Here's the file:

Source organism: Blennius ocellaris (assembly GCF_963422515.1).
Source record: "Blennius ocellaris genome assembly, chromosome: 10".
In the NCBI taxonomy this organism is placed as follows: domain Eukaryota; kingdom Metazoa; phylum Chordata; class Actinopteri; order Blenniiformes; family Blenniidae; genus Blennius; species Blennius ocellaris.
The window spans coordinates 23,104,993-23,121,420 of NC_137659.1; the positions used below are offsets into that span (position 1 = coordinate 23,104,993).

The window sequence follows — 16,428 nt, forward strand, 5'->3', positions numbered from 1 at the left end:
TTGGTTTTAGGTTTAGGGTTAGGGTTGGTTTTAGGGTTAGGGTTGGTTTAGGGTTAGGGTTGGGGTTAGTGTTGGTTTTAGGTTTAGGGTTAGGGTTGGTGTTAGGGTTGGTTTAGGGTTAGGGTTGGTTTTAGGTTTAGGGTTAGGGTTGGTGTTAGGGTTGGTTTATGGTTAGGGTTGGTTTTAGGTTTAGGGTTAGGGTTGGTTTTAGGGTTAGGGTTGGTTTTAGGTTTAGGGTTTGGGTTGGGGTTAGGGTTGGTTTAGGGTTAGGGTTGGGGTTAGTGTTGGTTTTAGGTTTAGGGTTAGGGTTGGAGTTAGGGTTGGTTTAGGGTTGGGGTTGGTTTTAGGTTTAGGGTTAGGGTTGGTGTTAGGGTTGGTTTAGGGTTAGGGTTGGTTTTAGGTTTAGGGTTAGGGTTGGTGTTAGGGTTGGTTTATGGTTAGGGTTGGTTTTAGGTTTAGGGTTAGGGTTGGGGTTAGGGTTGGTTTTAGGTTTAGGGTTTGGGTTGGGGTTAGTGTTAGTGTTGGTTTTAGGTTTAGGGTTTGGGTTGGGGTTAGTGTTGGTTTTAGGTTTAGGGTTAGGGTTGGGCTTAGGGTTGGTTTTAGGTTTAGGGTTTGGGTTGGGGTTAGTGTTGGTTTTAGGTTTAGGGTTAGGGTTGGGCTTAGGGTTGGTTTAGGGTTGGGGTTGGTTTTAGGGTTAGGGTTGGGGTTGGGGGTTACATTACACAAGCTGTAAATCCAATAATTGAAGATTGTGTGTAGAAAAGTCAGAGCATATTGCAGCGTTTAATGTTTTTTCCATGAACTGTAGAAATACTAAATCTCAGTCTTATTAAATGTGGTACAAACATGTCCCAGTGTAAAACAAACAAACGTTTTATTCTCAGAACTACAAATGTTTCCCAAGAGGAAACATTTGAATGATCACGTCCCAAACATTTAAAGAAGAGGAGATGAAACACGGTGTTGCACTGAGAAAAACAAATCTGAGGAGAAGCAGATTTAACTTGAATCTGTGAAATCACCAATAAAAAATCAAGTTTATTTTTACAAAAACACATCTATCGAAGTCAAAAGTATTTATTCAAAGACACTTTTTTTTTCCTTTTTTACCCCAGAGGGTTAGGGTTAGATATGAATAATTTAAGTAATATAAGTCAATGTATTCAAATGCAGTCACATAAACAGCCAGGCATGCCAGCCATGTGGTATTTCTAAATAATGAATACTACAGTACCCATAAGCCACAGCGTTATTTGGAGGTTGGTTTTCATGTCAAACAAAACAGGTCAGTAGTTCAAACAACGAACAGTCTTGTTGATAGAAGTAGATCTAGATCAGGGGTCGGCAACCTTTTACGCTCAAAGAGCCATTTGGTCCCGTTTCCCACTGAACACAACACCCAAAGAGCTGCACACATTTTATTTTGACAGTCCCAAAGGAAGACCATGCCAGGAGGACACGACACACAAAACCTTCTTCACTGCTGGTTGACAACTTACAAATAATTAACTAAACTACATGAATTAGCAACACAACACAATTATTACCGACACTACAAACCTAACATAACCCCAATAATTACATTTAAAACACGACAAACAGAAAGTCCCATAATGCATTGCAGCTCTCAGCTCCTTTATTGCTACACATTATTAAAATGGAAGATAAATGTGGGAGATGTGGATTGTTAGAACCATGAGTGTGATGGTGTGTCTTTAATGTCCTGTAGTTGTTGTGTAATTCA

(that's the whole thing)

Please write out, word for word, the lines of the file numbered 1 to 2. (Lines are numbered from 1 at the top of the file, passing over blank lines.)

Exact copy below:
Source organism: Blennius ocellaris (assembly GCF_963422515.1).
Source record: "Blennius ocellaris genome assembly, chromosome: 10".